Hello guys and girls !
We found (as many others did before us), that voip on a large unprioritized WLAN with many MT-boxes is at least difficult
Random jitter, disconnections, lost voice in one direction etc. and many other problems are daily issues. Therefore we had to implement qos.
After countless versions, the solution has now converged to something very efficient. Voip is now ok 24/7, and generally, the lan has never performed so well before (very fast surf and completely symetrical bandwidth). Satisfying for everybody
I will not give you every detail, but in stead line op a number of things that really should be somewhere in the manual. Hopefully, this thread will end up as a comprehensive wiki-page, so many others with similar problems will be able to find a faster path to success.
1. Limit users (if you must) as close to the user as possible. PCQ is perfect for this job. Failing to do this gives large amounts of undesired retransmits.
2. Make a relatively simple priority scheme (not more than 4 categories), and use this consistently all over the network.
3. Never identify a packet more than once: At the traffic entry points only. The identification algorithms are not 100% failsafe and requires lots of cpu on routers with heavy traffic, and you wil typically get udp "out of order" if you forget this rule. At the same time, you will be able to save a lot of cpu-power for the much more important task of transporting the packets, when you get dscp-tagging working.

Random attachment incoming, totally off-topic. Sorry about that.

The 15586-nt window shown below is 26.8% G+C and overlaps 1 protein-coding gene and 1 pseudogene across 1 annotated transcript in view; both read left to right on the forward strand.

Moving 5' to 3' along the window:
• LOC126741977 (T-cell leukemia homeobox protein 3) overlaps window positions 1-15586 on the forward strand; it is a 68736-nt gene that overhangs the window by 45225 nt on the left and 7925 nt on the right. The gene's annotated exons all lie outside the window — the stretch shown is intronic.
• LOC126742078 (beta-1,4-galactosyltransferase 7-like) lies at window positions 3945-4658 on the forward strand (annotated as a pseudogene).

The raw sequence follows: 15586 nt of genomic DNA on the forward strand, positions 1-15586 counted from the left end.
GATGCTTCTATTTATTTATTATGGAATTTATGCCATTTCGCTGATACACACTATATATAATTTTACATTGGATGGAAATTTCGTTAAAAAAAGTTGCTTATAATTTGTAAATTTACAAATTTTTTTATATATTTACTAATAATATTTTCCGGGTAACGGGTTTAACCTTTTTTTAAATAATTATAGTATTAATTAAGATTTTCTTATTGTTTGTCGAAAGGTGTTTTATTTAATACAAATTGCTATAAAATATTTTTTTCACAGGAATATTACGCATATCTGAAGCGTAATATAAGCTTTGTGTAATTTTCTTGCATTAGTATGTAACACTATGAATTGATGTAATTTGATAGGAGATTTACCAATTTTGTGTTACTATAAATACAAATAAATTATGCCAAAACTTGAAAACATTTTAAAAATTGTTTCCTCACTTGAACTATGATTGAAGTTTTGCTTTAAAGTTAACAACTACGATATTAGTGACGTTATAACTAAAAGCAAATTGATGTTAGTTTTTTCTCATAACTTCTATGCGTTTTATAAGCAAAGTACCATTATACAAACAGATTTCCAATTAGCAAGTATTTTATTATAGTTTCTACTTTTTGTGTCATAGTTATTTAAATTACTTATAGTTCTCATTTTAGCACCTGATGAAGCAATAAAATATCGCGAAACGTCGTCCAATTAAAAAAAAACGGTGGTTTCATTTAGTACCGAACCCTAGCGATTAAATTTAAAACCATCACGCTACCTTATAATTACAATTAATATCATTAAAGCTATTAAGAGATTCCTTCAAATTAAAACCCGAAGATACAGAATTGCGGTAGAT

4. Pay attention to queue type and size for both interface queues and your own queue trees and simple queues. "Default" will almost always be wrong, when your traffic gets above dsl-capacity. If you forget this, you will suffer from "hidden" packet loss, since MT´s interface queues doesn't tell you about this problem. And remember: Udp behaves VERY different from tcp and requires special treatment.
5. I found, that on all routers except "last hop" routers, a simple global-total HTB is the best choice. Read the wiki carefully when setting it up.
6. All routers should have a queue tree - also a simple bridging repeater. If you don't do this, you will again suffer from "unexplainable" problems with "hidden" losses.
7. Remember to prioritize ALL traffic on the net (remember the output chain on MT-routers). All unprioritized traffic gets automatically highest priority, which is very undesired together with voip.
8. Using a protocol analyzer to evaluate your modifications, ensures that you move in the right direction during your development.
And most important: Read a lot, and don't give up if the first attempts don't work ! These pages are easy accessible, but they suffer from quality, as there are many novices on the forum. I found, that cisco is a very important source in this area. They may have a different way to describe things, but they are specialists, and they have VERY comprehensive manuals. And the general principles of qos are all the same, no matter of the software manufacturers name.
And then two questions:
- How do you properly detect Skype supernodes ??? The L7 regex avaliable gives too many false positives
- How do you detect Youtube traffic (forget about address lists - Google owns half of the internet) ??? I think that this low priority traffic is at least half of our http-traffic.
I hope you find this useful, and hopefully we will get a qos-wiki with all the practical stuff included.